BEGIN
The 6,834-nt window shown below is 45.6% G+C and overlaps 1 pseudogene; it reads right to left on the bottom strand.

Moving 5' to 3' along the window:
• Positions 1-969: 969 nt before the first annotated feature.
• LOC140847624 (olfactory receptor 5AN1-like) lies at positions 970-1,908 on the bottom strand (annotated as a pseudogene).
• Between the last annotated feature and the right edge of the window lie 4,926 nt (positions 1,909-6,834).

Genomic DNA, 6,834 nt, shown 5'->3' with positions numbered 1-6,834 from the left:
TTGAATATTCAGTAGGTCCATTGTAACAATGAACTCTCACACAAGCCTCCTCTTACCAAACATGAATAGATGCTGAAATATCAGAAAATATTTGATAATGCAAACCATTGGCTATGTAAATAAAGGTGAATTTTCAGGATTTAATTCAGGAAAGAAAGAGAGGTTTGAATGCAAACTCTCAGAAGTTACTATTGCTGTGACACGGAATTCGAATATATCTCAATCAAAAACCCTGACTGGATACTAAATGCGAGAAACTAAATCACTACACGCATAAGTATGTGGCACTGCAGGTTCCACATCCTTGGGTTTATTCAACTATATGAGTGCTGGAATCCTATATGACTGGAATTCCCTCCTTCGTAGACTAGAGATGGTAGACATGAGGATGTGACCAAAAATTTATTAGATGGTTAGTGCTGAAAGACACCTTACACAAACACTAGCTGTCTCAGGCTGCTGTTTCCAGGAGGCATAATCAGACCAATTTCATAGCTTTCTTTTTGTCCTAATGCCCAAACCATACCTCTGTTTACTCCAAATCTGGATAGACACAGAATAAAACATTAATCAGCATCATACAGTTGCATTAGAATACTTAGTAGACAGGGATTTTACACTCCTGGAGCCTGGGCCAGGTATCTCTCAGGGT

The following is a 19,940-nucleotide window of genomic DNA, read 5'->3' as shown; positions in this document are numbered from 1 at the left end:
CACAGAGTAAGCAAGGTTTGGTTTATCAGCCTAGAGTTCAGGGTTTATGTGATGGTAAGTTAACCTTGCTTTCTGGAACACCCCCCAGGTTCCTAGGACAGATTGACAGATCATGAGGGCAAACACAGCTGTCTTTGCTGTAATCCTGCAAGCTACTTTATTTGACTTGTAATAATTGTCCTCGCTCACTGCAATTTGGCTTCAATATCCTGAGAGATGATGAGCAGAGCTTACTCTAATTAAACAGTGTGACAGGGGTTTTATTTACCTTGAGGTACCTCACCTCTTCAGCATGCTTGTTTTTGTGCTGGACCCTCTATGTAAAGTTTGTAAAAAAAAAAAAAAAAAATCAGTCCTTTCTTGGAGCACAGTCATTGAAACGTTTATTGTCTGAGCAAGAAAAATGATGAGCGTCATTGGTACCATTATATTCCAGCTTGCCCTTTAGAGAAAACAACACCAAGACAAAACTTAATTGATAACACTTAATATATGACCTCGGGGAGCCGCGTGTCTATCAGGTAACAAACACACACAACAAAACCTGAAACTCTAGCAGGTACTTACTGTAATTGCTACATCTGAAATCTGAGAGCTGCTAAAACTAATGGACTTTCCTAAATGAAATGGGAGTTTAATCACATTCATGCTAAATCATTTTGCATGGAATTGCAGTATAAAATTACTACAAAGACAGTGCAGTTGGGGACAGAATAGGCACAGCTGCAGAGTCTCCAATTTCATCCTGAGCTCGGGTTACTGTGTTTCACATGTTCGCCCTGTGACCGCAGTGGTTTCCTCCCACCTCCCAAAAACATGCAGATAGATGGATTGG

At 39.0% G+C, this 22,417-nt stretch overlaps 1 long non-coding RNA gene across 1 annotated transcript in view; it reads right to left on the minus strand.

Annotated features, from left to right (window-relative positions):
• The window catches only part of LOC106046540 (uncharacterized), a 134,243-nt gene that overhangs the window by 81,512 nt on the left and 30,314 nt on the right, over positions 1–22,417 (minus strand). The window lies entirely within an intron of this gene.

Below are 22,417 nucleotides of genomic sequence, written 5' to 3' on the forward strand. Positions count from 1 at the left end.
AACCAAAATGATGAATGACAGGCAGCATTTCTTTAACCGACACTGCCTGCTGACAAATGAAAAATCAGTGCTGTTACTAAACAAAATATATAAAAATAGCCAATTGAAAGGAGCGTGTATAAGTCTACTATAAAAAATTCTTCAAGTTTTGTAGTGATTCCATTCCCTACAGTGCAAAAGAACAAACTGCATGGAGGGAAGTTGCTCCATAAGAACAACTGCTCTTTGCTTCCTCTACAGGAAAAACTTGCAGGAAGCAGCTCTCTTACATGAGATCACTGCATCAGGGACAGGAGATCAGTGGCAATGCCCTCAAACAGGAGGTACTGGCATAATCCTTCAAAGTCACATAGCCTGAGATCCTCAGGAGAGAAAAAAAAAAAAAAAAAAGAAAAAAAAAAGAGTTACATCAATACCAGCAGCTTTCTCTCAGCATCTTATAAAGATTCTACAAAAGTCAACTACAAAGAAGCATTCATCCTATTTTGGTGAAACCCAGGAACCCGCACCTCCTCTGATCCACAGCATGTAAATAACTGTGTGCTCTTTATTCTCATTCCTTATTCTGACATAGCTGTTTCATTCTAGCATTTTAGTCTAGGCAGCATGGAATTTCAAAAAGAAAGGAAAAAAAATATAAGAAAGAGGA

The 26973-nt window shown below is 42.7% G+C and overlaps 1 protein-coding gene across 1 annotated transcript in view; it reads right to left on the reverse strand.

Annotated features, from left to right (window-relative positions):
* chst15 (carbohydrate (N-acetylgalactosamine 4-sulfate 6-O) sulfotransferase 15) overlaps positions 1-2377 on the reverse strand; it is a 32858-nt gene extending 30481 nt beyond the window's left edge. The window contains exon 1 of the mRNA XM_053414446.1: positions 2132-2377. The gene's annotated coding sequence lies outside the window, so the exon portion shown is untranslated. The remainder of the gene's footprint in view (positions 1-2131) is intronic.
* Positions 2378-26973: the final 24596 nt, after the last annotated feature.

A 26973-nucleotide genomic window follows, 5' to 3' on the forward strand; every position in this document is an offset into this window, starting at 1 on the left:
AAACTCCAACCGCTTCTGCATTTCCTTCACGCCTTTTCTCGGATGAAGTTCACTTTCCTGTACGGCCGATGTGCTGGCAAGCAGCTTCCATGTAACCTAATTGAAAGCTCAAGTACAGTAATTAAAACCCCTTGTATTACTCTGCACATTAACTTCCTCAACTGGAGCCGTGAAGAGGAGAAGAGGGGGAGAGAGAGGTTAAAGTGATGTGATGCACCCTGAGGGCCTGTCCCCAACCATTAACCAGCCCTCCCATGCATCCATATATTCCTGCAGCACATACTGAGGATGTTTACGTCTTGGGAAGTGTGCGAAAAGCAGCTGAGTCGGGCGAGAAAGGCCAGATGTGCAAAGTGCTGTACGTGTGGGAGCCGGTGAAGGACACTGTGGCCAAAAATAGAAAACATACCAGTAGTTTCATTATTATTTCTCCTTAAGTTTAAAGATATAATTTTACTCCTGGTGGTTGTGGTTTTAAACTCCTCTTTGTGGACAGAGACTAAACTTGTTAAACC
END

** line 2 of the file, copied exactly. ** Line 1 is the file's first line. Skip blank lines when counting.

Moving 5' to 3' along the window: